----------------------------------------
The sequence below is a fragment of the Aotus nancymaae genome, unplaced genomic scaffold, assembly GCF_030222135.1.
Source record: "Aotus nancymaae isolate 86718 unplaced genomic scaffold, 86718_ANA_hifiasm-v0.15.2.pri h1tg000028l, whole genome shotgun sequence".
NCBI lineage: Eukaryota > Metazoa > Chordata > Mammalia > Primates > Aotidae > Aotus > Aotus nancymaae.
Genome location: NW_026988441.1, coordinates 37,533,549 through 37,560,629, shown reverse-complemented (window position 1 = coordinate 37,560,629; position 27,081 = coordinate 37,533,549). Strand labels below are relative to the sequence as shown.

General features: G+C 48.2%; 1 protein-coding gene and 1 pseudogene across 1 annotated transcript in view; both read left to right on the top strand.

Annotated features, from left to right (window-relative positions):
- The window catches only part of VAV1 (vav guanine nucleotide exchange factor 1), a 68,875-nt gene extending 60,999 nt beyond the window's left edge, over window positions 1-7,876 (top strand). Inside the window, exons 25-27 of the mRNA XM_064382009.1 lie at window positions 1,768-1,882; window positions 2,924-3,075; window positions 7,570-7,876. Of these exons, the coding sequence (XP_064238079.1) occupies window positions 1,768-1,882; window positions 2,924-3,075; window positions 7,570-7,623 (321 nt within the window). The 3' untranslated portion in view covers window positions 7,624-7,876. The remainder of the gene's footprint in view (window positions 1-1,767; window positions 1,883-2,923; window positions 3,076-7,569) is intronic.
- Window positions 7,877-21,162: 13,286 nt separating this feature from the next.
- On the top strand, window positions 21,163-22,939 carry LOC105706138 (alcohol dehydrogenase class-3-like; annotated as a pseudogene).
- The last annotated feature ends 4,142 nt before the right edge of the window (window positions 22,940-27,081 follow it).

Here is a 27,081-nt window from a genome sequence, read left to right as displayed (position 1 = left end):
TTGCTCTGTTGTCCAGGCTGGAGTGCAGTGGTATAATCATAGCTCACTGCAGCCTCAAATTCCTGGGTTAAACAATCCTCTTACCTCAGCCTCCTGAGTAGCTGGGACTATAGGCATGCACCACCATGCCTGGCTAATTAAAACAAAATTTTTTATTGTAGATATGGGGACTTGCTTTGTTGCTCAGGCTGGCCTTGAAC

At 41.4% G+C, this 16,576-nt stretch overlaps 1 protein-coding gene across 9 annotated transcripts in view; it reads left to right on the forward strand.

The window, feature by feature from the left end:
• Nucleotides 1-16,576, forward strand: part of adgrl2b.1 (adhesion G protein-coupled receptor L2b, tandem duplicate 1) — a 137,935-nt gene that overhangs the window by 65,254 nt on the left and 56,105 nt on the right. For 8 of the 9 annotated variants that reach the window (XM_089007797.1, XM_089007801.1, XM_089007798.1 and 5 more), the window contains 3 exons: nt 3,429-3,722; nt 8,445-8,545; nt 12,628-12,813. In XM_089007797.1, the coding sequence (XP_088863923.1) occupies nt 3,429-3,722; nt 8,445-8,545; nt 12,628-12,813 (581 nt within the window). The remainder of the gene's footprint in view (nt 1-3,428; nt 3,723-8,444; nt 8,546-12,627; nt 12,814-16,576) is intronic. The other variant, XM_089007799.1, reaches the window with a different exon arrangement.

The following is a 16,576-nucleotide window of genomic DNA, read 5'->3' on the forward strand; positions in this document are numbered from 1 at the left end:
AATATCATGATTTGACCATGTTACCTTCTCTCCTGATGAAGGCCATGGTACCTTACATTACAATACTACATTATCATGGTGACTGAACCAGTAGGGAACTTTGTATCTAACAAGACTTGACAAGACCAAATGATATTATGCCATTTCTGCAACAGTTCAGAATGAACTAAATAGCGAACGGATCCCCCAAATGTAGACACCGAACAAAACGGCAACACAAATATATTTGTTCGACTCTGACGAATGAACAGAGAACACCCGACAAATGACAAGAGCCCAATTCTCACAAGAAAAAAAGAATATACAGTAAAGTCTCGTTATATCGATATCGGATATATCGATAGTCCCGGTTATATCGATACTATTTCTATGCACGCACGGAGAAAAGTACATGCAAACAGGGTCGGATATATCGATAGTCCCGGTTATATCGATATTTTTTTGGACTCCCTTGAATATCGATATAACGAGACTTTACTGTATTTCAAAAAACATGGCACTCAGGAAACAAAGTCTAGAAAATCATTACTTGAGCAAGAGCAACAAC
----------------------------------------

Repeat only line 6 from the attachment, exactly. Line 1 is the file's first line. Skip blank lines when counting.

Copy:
Annotated features, from left to right (window-relative positions):